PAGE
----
Spring clean your clients

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Spring has officially arrived. Jennifer Adams welcomes the new season with some practical suggestions about reviewing your client base, and perhaps to clear out the old and bring in the new.

Most accountants’ lives are controlled by deadlines, so there is invariably little time to be reflective. But there’s a lot to reflect about: not only your own firm and its future, but also the client businesses under your care. After all, an expanding business can mean expanding fees.

AccountingWEB and its contributors offer up lots of articles and comments about how to expand your practice, but this article looks at your clients. Now is a great time to consider the service you offer them. Here are some suggestions to get you started.

Before you start looking at what you could do to clients better, you should consider whether they are worth helping in the first place. That sounds crass, but some are not cost effective to run.  Decide which ones can be listed for clear out - after reading this advice.

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  • Clients
  • Companies
  • Practice processes.

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Comments

Spring clean    1 thanks

S D | | Permalink

Hi,

Excellent summary / reminder to consider. Thank you.

 

johnjenkins's picture

I prefer

johnjenkins | | Permalink

to work with clients on an on-going basis and sort out any problems whilst doing the accounts. it not only shows the client that you know what is going on, it also lets you concentrate 100% on the client in hand, rather than generalisation.

This is not a list of 'problems'...

EOAKS | | Permalink

.. it's a very useful checklist of points to consider.

You've obviously not read the full article John.

I cant see where the 'problems' are...

johnjenkins's picture

@EAOKS    1 thanks

johnjenkins | | Permalink

Perhaps my terminology wasn't quite right. I should have said issues. However the point I was making is that in a business with a varied and say 200 clients the "problem" would be having the time to do a separate "checklist". My view is that if you are running your business correctly, not only would you not need a "checklist", all the above points become automatic when dealing with your client. That, to me, is what being an Accountant is all about.

I think the time is best spent with the client and their records rather than making "checklists".

Not everyone is like you John!

EOAKS | | Permalink

... proof being that if you read the article carefully it includes links to comments made under other Any Answers and other articles.

There are also other points to consider - I particularly liked the 'bribery with wine' one and is something I had not thought about and will try... or maybe chocolates?

 

 

johnjenkins's picture

@EAOKS

johnjenkins | | Permalink

(Would bribery help? One accountant puts the names of those clients who get their details in by a set date in a draw where the prize is a case of wine.)

Are you really sure Accountants should be going down this route? I don't think Mark Lee would even advocate a lottery to get records in on time. (sorry Mark).

Yes, I suppose I am different and very glad that my training made me what I am today.

My old bosses would've cringed at this article.

Yes I have read it carefully^^^^^^^^^^^ (that's me shuddering). 

miketombs's picture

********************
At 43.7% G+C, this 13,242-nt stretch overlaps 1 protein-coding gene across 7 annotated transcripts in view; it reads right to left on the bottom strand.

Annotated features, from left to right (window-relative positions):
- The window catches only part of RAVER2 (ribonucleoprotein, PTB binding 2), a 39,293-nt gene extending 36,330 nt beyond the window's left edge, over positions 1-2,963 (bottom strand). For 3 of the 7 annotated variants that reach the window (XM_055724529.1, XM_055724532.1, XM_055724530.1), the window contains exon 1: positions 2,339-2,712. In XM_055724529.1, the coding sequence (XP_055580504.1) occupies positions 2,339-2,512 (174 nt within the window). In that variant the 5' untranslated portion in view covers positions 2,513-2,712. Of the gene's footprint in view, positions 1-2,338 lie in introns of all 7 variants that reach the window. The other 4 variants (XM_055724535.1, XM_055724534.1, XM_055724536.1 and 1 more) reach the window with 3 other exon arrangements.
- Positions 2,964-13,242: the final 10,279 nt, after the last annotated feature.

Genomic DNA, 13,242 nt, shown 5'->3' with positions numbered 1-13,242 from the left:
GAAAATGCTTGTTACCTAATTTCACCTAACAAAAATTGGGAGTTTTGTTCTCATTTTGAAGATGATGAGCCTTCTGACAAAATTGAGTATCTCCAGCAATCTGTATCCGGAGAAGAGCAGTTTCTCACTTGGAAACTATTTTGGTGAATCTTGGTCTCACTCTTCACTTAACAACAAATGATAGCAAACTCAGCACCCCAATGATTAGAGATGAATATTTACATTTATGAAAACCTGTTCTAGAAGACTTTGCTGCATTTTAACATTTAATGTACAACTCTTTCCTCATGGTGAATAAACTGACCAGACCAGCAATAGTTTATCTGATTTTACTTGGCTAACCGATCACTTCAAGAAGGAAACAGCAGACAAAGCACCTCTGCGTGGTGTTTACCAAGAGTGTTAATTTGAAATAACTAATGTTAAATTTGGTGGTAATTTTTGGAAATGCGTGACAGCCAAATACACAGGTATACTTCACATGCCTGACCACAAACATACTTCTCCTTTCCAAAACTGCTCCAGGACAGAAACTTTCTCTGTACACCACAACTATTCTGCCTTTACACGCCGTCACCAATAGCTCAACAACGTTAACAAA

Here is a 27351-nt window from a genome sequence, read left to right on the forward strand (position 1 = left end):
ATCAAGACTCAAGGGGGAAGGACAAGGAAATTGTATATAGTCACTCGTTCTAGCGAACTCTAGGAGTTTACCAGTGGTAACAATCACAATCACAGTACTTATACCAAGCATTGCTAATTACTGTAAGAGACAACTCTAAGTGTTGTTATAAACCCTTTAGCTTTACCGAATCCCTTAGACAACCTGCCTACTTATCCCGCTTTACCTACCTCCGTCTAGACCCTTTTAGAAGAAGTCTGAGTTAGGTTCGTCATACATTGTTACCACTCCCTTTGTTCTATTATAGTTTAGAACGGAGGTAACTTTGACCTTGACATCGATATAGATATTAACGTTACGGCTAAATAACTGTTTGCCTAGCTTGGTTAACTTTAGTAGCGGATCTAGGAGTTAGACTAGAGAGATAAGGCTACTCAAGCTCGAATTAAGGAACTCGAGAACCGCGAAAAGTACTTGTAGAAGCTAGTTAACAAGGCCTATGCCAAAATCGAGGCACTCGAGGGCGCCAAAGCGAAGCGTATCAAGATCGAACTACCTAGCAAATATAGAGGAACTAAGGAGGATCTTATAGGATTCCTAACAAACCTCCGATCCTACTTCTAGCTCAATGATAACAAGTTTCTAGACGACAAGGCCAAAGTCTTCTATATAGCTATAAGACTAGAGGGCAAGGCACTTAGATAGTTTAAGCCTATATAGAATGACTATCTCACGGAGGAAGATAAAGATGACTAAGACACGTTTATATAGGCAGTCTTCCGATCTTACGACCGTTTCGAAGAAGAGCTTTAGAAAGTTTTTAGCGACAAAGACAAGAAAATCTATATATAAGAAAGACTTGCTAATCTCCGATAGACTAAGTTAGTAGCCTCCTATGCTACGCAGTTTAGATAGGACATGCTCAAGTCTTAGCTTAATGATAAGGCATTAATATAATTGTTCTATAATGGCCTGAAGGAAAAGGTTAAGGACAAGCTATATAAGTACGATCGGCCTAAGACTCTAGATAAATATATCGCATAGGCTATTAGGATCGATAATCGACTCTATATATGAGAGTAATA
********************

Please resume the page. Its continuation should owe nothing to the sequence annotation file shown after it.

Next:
If I was infallible...

miketombs | | Permalink

I would never need checklists, never be guilty of allowing scope creep, never have any clients who simply aren't economic to service, and never need once in a while to step back from the day-to-day work to check that things such as general practice housekeeping is on track.

I certainly wouldn't waste time reading postings in AccountingWeb because there would be nothing I hadn't already thought of.

... trouble is, I don't thing that I am infallible, so checklists, timely reminders and advice from my peers is actually quite useful, as is - once in a whie - stepping back from the day-to-day detail to make time to look at the big picture.

johnjenkins's picture

@mike

johnjenkins | | Permalink

Know where you're coming from, but doesn't all these checklists come more or less automatically to you when you are dealing with your client. Deadlines like 31st January, yes you will need a list of what you did last year to make sure you're up to date, but offering a case of wine in a lottery to get someones records in, beggars belief. 

How does that saying go. Look after the pounds and you don't have to worry about the pennies.

I also appreciated the list...

LJCASE | | Permalink

... if only to be pleased with myself that I've ticked all the boxes!!

Article bashing

Sheepy306 | | Permalink

Nice little reminder/article in my mind. I make extensive use of BTC practice management software so reminders and deadlines aren't an issue, but if I'm entirely honest I don't always get the chance to individually look at each clients position on say pension entitlement, auto enrolment, succession planning, copies of wills and detailed calculations of year-end changes. I also don't take time out to plan forthcoming seminars, courses, entertaining clients etc etc, it tends to be an ad-hoc thing.

I suspect that virtually everyone has something on the checklist above that they're not quite on top of, and if not then at least you should be able to think of something else related to it which you could be doing. If it's got you thinking then at least you've taken something from the article.

It seems that I'm not quite the master of everything that some other people seem to be.

Regarding checklists......don't virtually all the top firms use Disclosure checklists for their accounts, tax and audit jobs? As well as file clearance checklists etc.